To understand what types of secrets will be detected, read the detect-secrets documentation on caveats, and the list of supported plugins. Also, you should use secret variable names with words that will trip the KeywordDetector plugin; see the [DENYLIST variable for the full list of words][detect-secrets-keyword-detector].

If pre-commit detects secrets during commit

If pre-commit detects any secrets when you try to create a commit, it will detail what it found and where to go to check the secret.

If the detected secret is a false positive, there are two options to resolve this, and prevent your commit from being blocked:

In either case, if an actual secret is detected (or a combination of actual secrets and false positives), first remove the actual secret. Then following either of these processes.

To exclude a false positive, add a pragma comment such as:

secret = "Password123"  # pragma: allowlist secret


#  pragma: allowlist nextline secret
secret = "Password123"

If the detected secret is actually a secret (or other sensitive information), remove the secret and re-commit; there is no need to add any pragma comments.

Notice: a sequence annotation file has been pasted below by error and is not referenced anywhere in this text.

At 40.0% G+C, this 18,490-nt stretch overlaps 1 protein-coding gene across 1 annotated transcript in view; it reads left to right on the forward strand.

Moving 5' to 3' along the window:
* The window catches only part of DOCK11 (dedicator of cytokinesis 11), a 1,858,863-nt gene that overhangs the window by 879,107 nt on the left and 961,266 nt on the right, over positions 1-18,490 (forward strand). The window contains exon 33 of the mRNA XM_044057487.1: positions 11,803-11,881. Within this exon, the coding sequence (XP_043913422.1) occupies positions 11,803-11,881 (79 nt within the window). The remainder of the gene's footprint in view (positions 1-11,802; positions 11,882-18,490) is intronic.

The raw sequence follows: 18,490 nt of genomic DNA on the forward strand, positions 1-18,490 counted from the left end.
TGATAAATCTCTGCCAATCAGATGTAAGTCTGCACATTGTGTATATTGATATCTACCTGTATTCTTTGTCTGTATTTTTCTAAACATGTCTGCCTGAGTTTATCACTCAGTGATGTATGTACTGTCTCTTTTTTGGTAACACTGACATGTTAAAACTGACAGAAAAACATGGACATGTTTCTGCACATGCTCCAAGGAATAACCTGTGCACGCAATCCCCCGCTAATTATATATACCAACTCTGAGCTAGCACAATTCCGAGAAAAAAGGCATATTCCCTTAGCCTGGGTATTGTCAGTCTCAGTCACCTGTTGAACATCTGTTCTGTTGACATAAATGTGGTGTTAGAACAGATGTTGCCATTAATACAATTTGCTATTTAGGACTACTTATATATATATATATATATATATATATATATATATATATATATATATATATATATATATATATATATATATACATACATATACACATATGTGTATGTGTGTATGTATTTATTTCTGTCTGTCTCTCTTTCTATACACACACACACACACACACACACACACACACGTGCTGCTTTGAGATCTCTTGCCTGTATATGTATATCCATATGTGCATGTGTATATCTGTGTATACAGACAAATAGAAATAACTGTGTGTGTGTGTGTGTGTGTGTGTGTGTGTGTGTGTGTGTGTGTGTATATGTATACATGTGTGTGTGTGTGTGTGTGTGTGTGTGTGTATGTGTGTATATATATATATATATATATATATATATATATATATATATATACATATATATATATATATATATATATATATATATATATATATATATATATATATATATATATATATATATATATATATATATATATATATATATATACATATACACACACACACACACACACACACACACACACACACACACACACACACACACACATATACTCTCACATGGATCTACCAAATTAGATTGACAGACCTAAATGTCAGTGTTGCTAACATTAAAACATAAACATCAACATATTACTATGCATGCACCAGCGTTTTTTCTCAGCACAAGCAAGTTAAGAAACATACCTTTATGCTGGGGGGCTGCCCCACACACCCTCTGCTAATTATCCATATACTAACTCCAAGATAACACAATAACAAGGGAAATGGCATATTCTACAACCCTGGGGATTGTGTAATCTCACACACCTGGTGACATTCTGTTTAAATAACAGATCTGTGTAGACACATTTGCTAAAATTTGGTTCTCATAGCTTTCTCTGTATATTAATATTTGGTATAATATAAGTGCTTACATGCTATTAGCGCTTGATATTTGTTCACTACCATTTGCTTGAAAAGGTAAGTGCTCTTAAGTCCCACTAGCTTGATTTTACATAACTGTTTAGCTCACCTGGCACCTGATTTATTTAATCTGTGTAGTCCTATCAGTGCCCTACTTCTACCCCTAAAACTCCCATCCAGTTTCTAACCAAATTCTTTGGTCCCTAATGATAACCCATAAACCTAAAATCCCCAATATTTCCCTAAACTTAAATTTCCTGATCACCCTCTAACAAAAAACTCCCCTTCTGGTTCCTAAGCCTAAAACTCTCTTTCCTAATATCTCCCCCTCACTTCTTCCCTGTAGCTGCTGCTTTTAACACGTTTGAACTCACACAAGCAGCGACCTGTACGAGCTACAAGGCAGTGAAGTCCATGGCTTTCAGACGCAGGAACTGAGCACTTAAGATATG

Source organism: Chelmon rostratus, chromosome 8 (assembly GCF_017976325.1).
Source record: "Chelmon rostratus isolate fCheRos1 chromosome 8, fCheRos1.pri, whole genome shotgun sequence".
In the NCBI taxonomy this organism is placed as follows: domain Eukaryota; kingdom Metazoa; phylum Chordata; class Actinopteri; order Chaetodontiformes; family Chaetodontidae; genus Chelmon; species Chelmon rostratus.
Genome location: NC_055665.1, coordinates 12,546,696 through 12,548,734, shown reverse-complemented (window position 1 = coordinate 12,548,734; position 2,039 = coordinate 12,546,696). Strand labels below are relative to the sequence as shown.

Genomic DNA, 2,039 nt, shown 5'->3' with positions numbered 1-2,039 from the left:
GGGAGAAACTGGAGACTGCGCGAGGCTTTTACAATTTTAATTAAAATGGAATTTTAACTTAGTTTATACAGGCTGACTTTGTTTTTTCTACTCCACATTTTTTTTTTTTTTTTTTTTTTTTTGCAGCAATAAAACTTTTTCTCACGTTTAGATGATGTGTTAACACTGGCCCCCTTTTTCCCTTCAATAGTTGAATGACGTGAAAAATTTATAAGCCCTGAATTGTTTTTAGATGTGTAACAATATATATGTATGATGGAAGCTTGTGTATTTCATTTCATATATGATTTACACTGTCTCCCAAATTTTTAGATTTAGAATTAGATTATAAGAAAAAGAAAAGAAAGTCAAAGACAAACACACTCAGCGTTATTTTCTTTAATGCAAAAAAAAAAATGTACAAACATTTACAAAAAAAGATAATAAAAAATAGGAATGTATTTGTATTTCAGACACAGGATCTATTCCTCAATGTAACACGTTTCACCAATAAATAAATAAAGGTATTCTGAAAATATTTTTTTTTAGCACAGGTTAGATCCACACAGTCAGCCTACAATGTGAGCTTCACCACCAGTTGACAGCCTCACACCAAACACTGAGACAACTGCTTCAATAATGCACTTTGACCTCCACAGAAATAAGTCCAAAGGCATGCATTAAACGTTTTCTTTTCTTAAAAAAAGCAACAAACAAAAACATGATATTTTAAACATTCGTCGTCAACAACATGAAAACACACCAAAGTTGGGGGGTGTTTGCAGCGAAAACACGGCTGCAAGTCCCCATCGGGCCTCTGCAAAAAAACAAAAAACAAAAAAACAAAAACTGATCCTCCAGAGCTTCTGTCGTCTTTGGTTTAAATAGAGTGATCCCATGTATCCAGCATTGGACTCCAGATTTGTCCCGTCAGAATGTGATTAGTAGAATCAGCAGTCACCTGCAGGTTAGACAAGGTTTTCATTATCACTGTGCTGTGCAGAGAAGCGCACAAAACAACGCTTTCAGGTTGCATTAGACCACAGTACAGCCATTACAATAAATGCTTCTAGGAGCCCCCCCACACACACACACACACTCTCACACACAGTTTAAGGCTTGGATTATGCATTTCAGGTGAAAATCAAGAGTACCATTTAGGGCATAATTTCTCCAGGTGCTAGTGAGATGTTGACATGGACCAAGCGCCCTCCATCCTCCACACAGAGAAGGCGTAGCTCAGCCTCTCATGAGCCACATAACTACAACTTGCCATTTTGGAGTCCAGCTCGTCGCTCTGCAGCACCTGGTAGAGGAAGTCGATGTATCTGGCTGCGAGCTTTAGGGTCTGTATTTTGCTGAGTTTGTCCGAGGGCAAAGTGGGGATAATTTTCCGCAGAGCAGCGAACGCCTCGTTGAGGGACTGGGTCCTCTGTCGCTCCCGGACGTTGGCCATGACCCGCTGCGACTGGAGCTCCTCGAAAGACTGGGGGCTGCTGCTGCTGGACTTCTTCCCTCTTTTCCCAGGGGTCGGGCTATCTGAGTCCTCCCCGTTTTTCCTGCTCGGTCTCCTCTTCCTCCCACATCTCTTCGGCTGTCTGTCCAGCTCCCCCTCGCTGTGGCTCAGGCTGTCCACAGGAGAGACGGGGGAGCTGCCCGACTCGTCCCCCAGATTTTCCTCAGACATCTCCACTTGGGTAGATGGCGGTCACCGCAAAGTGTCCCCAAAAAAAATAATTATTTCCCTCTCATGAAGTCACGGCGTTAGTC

If your commit contains a mixture of false positives and actual secrets, remove the actual secrets first before adding pragma comments to the false positives.

Updating .secrets.baseline

To exclude a false positive, you can also update the .secrets.baseline by repeating the same two commands as in the initial setup.

During auditing, if the detected secret is actually a secret (or other sensitive information), remove the secret and re-commit. There is no need to update the .secrets.baseline file in this case.

If your commit contains a mixture of false positives and actual secrets, remove the actual secrets first before updating and auditing the .secrets.baseline file.

Keeping specific Jupyter notebook outputs

It may be necessary or useful to keep certain output cells of a Jupyter notebook, for example charts or graphs visualising some set of data. To do this, according to the documentation for the nbstripout package, either:

  1. add a keep_output tag to the desired cell; or
  2. add "keep_output": true to the desired cell's metadata.

You can access cell tags or metadata in Jupyter by enabling the "Tags" or "Edit Metadata" toolbar (View > Cell Toolbar > Tags; View > Cell Toolbar > Edit Metadata).

For the tags approach, enter keep_output in the text field for each desired cell, and press the "Add tag" button. For the metadata approach, press the "Edit Metadata" button on each desired cell, and edit the metadata to look like this:

  "keep_output": true

This will tell the hook not to strip the resulting output of the desired cell(s), allowing the output(s) to be committed.

Currently (March 2020) there is no way to add tags and/or metadata to Google Colab

It's strongly suggested that you download the Colab as a .ipynb file, and edit tags
and/or metadata using Jupyter before committing the code if you want to keep some